A chronological résumé will list your positions, usually starting with the most recent and working backward. Include the dates of employment (or volunteering, etc.) and the position, location, and experience. Use action words like “developed,” “calculated,” “managed,” and others that show you taking initiative and being accountable.
A functional résumé does not necessarily require an employment history section. However, some employers will find this a little suspicious. If you have issues with employment history that you would like to disguise (for example, gaps in employment), use a combination résumé format and list dates, positions, and locations in the employment history section. There are certainly acceptable reasons for employment gaps, but be prepared to explain them.
Education and Training
This section should include all degrees and certificates earned after high school, and the expected date of graduation from your current program. List any graduation honors that you received, and include your grade point average if it presents you in a positive light. If you’re a recent graduate, include your major, research experience, or other information that is pertinent to the job.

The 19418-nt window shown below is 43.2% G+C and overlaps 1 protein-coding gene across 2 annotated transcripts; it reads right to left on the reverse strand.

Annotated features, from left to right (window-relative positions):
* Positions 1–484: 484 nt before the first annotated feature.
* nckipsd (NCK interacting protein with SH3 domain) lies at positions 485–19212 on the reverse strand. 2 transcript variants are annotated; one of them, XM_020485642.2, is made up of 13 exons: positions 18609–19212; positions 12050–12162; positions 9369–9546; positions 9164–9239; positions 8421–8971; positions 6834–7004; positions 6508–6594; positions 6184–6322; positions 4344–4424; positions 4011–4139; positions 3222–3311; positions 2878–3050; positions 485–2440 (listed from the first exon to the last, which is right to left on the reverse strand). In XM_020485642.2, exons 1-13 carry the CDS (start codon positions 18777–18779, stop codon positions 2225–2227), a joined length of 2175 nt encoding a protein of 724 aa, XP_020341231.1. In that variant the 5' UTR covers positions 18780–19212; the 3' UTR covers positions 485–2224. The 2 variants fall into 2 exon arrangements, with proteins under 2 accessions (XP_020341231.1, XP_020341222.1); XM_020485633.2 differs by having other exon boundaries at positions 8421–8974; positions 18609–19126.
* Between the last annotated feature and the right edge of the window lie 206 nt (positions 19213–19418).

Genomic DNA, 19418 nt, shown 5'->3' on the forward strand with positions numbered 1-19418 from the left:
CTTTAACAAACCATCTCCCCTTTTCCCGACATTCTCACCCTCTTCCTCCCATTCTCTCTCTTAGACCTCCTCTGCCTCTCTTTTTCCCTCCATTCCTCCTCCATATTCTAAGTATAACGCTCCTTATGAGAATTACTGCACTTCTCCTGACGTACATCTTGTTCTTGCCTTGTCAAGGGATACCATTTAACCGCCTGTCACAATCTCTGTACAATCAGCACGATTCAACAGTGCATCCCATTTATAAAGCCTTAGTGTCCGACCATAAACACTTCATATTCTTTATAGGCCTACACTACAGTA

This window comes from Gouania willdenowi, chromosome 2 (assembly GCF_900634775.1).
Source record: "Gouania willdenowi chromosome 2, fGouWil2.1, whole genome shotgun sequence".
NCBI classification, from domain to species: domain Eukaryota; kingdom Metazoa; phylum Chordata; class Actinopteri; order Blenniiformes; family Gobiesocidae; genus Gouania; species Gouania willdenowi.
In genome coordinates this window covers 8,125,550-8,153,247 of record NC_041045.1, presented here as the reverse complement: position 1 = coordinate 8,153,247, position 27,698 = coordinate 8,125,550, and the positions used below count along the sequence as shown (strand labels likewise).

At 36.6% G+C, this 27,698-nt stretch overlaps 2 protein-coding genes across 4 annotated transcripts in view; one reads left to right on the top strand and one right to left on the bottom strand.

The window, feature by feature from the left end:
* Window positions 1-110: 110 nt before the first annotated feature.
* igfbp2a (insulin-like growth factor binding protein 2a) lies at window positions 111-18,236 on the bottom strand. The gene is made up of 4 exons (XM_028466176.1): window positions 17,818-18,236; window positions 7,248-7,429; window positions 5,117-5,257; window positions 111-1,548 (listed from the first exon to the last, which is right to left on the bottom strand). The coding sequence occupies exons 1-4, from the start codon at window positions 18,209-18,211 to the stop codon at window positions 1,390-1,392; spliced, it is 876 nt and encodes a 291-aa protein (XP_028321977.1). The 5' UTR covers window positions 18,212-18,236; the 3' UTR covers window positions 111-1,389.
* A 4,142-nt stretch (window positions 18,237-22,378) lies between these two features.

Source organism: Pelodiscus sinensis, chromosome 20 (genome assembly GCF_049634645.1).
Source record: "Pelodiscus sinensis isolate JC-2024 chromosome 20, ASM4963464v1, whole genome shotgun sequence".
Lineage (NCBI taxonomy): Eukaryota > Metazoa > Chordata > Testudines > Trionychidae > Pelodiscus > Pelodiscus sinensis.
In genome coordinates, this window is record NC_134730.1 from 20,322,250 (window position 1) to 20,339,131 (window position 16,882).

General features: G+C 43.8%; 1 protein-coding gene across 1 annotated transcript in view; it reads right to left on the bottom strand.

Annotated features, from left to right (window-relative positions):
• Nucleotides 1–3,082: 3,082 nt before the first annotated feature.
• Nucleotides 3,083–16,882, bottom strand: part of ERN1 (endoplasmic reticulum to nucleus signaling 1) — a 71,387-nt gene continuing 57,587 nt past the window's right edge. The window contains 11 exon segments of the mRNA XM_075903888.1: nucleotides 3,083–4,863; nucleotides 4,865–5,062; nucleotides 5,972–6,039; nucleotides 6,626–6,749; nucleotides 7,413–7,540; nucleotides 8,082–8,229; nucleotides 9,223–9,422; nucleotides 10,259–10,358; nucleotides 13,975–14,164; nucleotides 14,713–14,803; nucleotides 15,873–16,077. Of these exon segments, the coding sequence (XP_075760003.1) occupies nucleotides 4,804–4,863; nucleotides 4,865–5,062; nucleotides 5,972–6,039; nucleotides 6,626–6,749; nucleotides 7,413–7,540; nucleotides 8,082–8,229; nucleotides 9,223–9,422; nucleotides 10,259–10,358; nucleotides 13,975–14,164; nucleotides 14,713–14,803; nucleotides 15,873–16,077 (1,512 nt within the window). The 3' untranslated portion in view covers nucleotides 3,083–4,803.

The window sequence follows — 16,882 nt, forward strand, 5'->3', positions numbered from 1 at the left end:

Include all certifications, licenses, coursework, and internships relevant to the job. You can also include a link to your LinkedIn profile or personal Web site (as long as it only has work-appropriate information and pictures). On a related note, be sure to review your Web presence before applying for jobs. Many employers look up candidates on Facebook and other Web sites.
Tips on Translating Military Experience into Civilian Terms
It’s possible that everything from your job titles to your skills may need to be reworded. Remember, it doesn’t matter how qualified you are if your employer can’t understand your résumé.